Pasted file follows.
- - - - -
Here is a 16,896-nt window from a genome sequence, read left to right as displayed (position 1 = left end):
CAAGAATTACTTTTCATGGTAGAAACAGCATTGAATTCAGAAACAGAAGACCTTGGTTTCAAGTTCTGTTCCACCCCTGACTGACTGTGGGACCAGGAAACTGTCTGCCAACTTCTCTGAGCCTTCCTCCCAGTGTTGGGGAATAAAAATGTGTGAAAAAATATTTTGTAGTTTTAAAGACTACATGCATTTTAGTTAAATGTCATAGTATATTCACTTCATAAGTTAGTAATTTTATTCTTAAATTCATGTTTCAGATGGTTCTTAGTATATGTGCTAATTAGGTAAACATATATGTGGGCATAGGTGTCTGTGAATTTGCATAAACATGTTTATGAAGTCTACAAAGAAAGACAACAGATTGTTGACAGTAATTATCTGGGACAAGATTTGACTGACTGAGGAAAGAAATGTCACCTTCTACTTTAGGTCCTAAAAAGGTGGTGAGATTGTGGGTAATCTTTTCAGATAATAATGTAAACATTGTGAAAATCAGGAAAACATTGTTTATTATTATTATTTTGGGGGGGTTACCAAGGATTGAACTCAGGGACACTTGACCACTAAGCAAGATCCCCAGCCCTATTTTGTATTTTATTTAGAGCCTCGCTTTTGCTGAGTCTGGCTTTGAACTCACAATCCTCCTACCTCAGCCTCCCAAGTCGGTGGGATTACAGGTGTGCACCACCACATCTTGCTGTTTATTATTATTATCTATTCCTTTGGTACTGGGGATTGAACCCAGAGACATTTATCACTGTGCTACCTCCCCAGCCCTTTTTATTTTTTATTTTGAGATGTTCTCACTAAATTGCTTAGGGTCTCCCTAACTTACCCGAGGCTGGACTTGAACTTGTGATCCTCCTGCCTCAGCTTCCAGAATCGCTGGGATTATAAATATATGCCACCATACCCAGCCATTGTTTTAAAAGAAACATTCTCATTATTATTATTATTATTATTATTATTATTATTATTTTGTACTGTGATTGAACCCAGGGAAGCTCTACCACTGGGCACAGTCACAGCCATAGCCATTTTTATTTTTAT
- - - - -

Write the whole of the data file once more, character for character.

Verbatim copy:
Here is a 16,896-nt window from a genome sequence, read left to right as displayed (position 1 = left end):
CAAGAATTACTTTTCATGGTAGAAACAGCATTGAATTCAGAAACAGAAGACCTTGGTTTCAAGTTCTGTTCCACCCCTGACTGACTGTGGGACCAGGAAACTGTCTGCCAACTTCTCTGAGCCTTCCTCCCAGTGTTGGGGAATAAAAATGTGTGAAAAAATATTTTGTAGTTTTAAAGACTACATGCATTTTAGTTAAATGTCATAGTATATTCACTTCATAAGTTAGTAATTTTATTCTTAAATTCATGTTTCAGATGGTTCTTAGTATATGTGCTAATTAGGTAAACATATATGTGGGCATAGGTGTCTGTGAATTTGCATAAACATGTTTATGAAGTCTACAAAGAAAGACAACAGATTGTTGACAGTAATTATCTGGGACAAGATTTGACTGACTGAGGAAAGAAATGTCACCTTCTACTTTAGGTCCTAAAAAGGTGGTGAGATTGTGGGTAATCTTTTCAGATAATAATGTAAACATTGTGAAAATCAGGAAAACATTGTTTATTATTATTATTTTGGGGGGGTTACCAAGGATTGAACTCAGGGACACTTGACCACTAAGCAAGATCCCCAGCCCTATTTTGTATTTTATTTAGAGCCTCGCTTTTGCTGAGTCTGGCTTTGAACTCACAATCCTCCTACCTCAGCCTCCCAAGTCGGTGGGATTACAGGTGTGCACCACCACATCTTGCTGTTTATTATTATTATCTATTCCTTTGGTACTGGGGATTGAACCCAGAGACATTTATCACTGTGCTACCTCCCCAGCCCTTTTTATTTTTTATTTTGAGATGTTCTCACTAAATTGCTTAGGGTCTCCCTAACTTACCCGAGGCTGGACTTGAACTTGTGATCCTCCTGCCTCAGCTTCCAGAATCGCTGGGATTATAAATATATGCCACCATACCCAGCCATTGTTTTAAAAGAAACATTCTCATTATTATTATTATTATTATTATTATTATTATTATTTTGTACTGTGATTGAACCCAGGGAAGCTCTACCACTGGGCACAGTCACAGCCATAGCCATTTTTATTTTTAT